EXPERIAN’S HADLEY: Experian is not engaged in dynamic or variable pricing and does not provide products for such activities to our clients [editor’s note: The ethics around variable pricing was a particular sticking point during the hearing]. If a marketer is engaged in dynamic or variable pricing, that is a decision that the marketer makes, not Experian.

Experian has implemented rigorous compliance procedures for ensuring that our data is used only according to  applicable laws and governmental guidance, as well as best practices adopted by  Experian’s Global Information Values and the Direct Marketing Association’s Guidelines for Ethical Business Practice. Our compliance program also has procedures in place to vet data sources and new clients to ensure that they, too, are complying with relevant laws, Experian practices and industry guidelines.  Not until we are confident that clients and data sources meet our strict requirements do we agree to work with them.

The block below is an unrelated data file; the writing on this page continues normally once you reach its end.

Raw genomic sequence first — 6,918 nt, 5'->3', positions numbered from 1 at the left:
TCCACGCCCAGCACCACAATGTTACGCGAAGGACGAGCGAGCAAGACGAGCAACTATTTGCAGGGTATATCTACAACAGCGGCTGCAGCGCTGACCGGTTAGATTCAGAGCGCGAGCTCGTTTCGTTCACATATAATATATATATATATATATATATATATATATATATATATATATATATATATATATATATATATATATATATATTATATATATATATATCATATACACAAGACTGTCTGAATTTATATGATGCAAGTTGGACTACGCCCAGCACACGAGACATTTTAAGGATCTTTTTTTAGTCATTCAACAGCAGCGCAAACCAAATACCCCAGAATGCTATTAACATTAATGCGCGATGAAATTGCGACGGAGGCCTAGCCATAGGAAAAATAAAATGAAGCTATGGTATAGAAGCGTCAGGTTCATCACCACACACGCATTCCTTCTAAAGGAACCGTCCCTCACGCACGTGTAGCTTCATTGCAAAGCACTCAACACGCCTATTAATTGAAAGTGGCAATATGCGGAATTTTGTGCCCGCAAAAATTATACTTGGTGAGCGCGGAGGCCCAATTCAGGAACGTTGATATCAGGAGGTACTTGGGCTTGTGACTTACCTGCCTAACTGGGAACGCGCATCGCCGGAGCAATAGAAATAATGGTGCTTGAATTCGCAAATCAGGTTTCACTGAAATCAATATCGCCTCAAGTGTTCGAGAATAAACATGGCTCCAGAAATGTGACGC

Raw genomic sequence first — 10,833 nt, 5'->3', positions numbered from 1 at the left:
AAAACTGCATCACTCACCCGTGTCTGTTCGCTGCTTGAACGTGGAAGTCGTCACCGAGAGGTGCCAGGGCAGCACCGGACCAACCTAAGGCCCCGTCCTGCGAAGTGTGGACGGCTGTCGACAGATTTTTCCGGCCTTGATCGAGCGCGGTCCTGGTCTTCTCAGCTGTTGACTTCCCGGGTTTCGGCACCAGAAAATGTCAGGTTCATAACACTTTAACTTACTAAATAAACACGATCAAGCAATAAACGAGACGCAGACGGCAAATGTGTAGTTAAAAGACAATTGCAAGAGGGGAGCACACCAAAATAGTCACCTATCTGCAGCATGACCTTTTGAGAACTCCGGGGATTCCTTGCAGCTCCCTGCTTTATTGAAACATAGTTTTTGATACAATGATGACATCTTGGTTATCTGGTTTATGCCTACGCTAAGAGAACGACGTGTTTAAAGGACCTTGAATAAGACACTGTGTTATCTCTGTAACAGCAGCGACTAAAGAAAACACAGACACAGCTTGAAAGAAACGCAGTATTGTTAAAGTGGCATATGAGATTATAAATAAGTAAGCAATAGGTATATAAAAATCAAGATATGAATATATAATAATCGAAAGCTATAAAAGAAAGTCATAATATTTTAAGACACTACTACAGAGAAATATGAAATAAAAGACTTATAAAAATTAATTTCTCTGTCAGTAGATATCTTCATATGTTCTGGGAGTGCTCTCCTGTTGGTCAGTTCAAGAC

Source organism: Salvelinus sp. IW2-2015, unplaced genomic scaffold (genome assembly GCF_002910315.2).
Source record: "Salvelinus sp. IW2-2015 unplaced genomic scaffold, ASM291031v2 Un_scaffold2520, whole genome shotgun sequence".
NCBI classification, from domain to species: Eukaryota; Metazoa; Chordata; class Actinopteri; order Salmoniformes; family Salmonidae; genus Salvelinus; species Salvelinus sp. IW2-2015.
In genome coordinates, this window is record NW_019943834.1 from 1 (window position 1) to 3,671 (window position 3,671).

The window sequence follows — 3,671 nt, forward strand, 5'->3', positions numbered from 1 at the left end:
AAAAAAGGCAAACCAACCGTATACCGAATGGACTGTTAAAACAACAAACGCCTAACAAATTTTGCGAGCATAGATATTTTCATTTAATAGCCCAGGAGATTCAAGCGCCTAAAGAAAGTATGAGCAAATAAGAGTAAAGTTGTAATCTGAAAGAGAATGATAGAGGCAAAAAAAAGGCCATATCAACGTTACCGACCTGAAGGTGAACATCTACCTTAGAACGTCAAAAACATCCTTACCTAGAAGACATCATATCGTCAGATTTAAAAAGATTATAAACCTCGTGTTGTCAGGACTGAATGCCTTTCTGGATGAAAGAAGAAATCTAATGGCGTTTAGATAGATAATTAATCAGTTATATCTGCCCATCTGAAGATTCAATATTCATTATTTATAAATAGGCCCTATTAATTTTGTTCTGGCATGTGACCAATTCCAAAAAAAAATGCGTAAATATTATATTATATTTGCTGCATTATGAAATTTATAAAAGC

On the extent to which consumers should be responsible for managing their information:

EPSILON’S FITZGERALD: As a compiler of information, one of the questions we always ask of our suppliers, and they have to rep to, is that the consumer gave them permission to provide data to us. It may be the consumer gave permission by means of a privacy policy. And yes, the privacy policy may be long, but part of that is because California requires certain things in the privacy policy [and] the FTC requires certain things in the privacy policy based on some of their decisions and settlements.

Because of those things, privacy policies may not be written as well as everybody would hope [and] it’s hard to figure out how you write it so everybody understands. I’m not sure how to give all the information that the laws, the regulations, the best practices require and yet is something consumers can understand.